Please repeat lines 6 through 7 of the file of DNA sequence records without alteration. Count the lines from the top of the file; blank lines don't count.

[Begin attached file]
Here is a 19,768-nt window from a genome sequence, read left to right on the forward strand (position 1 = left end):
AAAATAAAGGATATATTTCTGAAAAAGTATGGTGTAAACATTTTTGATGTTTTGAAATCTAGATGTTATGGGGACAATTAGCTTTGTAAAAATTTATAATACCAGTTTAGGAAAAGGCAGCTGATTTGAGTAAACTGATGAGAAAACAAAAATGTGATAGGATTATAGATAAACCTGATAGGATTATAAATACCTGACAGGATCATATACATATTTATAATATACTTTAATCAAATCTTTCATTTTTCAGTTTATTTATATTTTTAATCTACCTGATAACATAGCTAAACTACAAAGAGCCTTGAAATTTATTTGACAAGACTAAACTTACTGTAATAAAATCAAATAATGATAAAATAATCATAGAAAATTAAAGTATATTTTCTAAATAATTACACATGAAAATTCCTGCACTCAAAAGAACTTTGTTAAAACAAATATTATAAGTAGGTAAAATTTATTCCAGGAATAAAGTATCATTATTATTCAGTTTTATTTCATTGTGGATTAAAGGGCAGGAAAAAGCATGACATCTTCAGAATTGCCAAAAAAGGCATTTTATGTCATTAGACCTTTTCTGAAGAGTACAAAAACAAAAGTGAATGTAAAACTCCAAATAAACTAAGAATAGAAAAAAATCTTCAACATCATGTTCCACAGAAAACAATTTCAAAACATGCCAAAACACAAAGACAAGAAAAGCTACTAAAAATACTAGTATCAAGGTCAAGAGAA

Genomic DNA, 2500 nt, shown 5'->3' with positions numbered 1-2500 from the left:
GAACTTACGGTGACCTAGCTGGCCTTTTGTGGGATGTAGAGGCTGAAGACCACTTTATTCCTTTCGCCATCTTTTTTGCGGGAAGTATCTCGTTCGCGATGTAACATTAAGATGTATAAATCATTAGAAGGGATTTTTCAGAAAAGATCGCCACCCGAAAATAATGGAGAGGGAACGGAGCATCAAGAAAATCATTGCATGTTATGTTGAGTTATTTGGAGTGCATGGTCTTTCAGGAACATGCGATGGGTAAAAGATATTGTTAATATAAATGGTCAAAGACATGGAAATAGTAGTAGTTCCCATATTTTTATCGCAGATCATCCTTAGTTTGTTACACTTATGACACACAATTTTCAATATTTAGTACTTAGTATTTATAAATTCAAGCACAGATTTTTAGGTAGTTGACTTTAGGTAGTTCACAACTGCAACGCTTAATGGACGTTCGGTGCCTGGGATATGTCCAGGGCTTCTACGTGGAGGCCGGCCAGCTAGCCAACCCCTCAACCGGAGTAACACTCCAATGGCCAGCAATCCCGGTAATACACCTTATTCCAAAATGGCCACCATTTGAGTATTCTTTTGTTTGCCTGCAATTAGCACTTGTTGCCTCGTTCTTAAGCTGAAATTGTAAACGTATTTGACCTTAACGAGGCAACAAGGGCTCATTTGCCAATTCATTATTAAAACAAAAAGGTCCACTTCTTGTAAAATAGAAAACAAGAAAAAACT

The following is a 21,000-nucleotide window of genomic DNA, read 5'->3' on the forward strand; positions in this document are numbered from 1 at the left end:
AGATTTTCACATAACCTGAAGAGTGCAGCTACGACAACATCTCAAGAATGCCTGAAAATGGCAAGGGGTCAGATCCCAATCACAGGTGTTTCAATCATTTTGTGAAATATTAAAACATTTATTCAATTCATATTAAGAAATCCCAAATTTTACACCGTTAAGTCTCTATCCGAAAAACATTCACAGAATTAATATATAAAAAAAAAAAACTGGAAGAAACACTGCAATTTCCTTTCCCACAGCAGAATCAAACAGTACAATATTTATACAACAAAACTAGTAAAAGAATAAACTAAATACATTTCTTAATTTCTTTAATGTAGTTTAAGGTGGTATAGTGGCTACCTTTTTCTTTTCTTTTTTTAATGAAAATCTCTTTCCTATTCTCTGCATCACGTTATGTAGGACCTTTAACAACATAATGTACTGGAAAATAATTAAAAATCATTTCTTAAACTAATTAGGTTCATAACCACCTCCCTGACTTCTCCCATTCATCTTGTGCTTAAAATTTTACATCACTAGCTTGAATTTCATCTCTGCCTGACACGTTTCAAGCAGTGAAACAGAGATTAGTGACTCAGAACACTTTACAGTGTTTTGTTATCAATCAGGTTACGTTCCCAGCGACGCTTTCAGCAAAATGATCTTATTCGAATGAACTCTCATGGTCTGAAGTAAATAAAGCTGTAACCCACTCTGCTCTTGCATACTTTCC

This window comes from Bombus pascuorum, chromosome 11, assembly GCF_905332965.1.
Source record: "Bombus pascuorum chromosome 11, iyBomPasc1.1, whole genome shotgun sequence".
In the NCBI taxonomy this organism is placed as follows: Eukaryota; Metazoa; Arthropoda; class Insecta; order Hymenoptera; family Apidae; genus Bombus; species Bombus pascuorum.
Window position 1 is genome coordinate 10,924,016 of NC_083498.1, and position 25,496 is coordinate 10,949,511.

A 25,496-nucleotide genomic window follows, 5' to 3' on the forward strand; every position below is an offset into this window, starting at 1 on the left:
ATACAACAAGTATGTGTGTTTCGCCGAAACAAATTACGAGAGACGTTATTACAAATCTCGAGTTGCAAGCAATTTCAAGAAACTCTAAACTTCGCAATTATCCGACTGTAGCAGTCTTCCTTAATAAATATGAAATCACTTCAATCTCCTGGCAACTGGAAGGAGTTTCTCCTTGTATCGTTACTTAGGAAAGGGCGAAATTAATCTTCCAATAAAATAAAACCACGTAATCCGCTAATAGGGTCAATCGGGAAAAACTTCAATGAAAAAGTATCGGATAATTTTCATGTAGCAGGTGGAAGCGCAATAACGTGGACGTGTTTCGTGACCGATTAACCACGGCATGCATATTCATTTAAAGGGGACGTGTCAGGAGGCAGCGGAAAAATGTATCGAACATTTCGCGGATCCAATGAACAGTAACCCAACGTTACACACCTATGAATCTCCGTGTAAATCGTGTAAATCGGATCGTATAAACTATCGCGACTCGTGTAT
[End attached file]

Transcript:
AGATTTTCACATAACCTGAAGAGTGCAGCTACGACAACATCTCAAGAATGCCTGAAAATGGCAAGGGGTCAGATCCCAATCACAGGTGTTTCAATCATTTTGTGAAATATTAAAACATTTATTCAATTCATATTAAGAAATCCCAAATTTTACACCGTTAAGTCTCTATCCGAAAAACATTCACAGAATTAATATATAAAAAAAAAAAACTGGAAGAAACACTGCAATTTCCTTTCCCACAGCAGAATCAAACAGTACAATATTTATACAACAAAACTAGTAAAAGAATAAACTAAATACATTTCTTAATTTCTTTAATGTAGTTTAAGGTGGTATAGTGGCTACCTTTTTCTTTTCTTTTTTTAATGAAAATCTCTTTCCTATTCTCTGCATCACGTTATGTAGGACCTTTAACAACATAATGTACTGGAAAATAATTAAAAATCATTTCTTAAACTAATTAGGTTCATAACCACCTCCCTGACTTCTCCCATTCATCTTGTGCTTAAAATTTTACATCACTAGCTTGAATTTCATCTCTGCCTGACACGTTTCAAGCAGTGAAACAGAGATTAGTGACTCAGAACACTTTACAGTGTTTTGTTATCAATCAGGTTACGTTCCCAGCGACGCTTTCAGCAAAATGATCTTATTCGAATGAACTCTCATGGTCTGAAGTAAATAAAGCTGTAACCCACTCTGCTCTTGCATACTTTCC

This window comes from Bombus pascuorum, chromosome 11, assembly GCF_905332965.1.